When Vince Staples made his initial introduction to rap listeners it was as a sixteen-year-old self-proclaimed Black Ted Bundy, grooming a teenage hippie girl ahead of a vicious sexual assault alongside his running partner Earl Sweatshirt. But like the Odd Future affiliate, Staples has done a lot of growing up since then, and five years later it’s actually surprising to revisit the verse from his teenage self. That’s not to say his output since has been any less scary. In fact, the situation presented on his debut album Summertime ’06 is a lot more unsettling than teenager quipping “It’s not rape if you like it,” and that’s because this tale is a whole lot realer.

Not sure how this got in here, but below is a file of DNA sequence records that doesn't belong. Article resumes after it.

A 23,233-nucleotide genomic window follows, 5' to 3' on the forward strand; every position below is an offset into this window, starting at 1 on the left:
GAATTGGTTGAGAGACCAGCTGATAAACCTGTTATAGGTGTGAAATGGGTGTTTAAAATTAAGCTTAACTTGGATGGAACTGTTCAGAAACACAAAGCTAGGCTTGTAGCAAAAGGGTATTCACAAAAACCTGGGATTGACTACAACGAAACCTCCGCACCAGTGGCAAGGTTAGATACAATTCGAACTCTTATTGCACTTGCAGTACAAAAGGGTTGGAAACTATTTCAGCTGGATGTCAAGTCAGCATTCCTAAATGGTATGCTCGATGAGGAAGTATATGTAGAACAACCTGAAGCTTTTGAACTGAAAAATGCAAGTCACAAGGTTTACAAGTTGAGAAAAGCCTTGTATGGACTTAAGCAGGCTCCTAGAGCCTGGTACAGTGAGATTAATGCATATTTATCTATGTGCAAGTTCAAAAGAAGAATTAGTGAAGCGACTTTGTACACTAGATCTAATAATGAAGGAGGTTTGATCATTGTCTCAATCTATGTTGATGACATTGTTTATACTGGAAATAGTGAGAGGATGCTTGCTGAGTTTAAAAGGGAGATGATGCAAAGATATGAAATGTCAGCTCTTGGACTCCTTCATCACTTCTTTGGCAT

Staples’ depiction of gang life on Long Beach’s Northside is framed in a way that’s more Larry Clark than John Singleton. The tale follows a reckless 13-year-old Vince, robbing kids at gunpoint for change and helping his father sell cocaine out of a Day’s Inn – not because he has some evil streak, but because it’s what he believes he’s supposed to do. As he puts it on ‘3230’ it’s “the deadly game of tag the older generations passed to us.” Staples is trapped in the system and there is no escape. Towards the end of the first disc, the industrial sounds begin to relent and a happier time seems to bleed through. Yet he isn’t keen to disclose the specifics. “It’s up for interpretation,” his muffled voice explains over the phone from a promo trip in New York City. “That’s one thing about my music, it’s always up for interpretation. I don’t want to tell anyone what any situation is, I want them to have their own opinion.”